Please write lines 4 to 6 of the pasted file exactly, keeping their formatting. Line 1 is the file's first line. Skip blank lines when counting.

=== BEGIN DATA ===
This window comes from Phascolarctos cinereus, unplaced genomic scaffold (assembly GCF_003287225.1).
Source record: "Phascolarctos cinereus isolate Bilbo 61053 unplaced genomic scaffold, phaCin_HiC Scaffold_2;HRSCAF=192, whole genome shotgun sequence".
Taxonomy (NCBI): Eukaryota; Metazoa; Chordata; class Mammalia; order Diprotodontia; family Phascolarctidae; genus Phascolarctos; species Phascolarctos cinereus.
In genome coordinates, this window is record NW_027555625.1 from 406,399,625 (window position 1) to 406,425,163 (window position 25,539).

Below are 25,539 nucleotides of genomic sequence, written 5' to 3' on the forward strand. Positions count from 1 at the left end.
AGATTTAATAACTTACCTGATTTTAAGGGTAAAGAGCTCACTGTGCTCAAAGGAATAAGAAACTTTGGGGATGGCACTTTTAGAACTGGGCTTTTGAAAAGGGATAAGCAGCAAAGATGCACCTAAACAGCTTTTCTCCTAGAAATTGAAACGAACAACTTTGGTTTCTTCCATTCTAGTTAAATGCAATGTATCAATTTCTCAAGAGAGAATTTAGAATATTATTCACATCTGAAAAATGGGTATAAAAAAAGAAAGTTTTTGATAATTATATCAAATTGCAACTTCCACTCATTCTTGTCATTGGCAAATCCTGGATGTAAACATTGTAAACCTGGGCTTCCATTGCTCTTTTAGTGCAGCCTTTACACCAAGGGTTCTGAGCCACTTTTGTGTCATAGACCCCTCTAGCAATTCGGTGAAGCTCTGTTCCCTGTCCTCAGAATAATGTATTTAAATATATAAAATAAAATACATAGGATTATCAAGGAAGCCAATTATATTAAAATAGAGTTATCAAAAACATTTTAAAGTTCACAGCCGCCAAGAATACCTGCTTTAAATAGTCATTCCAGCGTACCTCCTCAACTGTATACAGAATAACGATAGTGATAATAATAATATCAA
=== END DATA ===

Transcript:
In genome coordinates, this window is record NW_027555625.1 from 406,399,625 (window position 1) to 406,425,163 (window position 25,539).

Below are 25,539 nucleotides of genomic sequence, written 5' to 3' on the forward strand. Positions count from 1 at the left end.
AGATTTAATAACTTACCTGATTTTAAGGGTAAAGAGCTCACTGTGCTCAAAGGAATAAGAAACTTTGGGGATGGCACTTTTAGAACTGGGCTTTTGAAAAGGGATAAGCAGCAAAGATGCACCTAAACAGCTTTTCTCCTAGAAATTGAAACGAACAACTTTGGTTTCTTCCATTCTAGTTAAATGCAATGTATCAATTTCTCAAGAGAGAATTTAGAATATTATTCACATCTGAAAAATGGGTATAAAAAAAGAAAGTTTTTGATAATTATATCAAATTGCAACTTCCACTCATTCTTGTCATTGGCAAATCCTGGATGTAAACATTGTAAACCTGGGCTTCCATTGCTCTTTTAGTGCAGCCTTTACACCAAGGGTTCTGAGCCACTTTTGTGTCATAGACCCCTCTAGCAATTCGGTGAAGCTCTGTTCCCTGTCCTCAGAATAATGTATTTAAATATATAAAATAAAATACATAGGATTATCAAGGAAGCCAATTATATTAAAATAGAGTTATCAAAAACATTTTAAAGTTCACAGCCGCCAAGAATACCTGCTTTAAATAGTCATTCCAGCGTACCTCCTCAACTGTATACAGAATAACGATAGTGATAATAATAATATCAA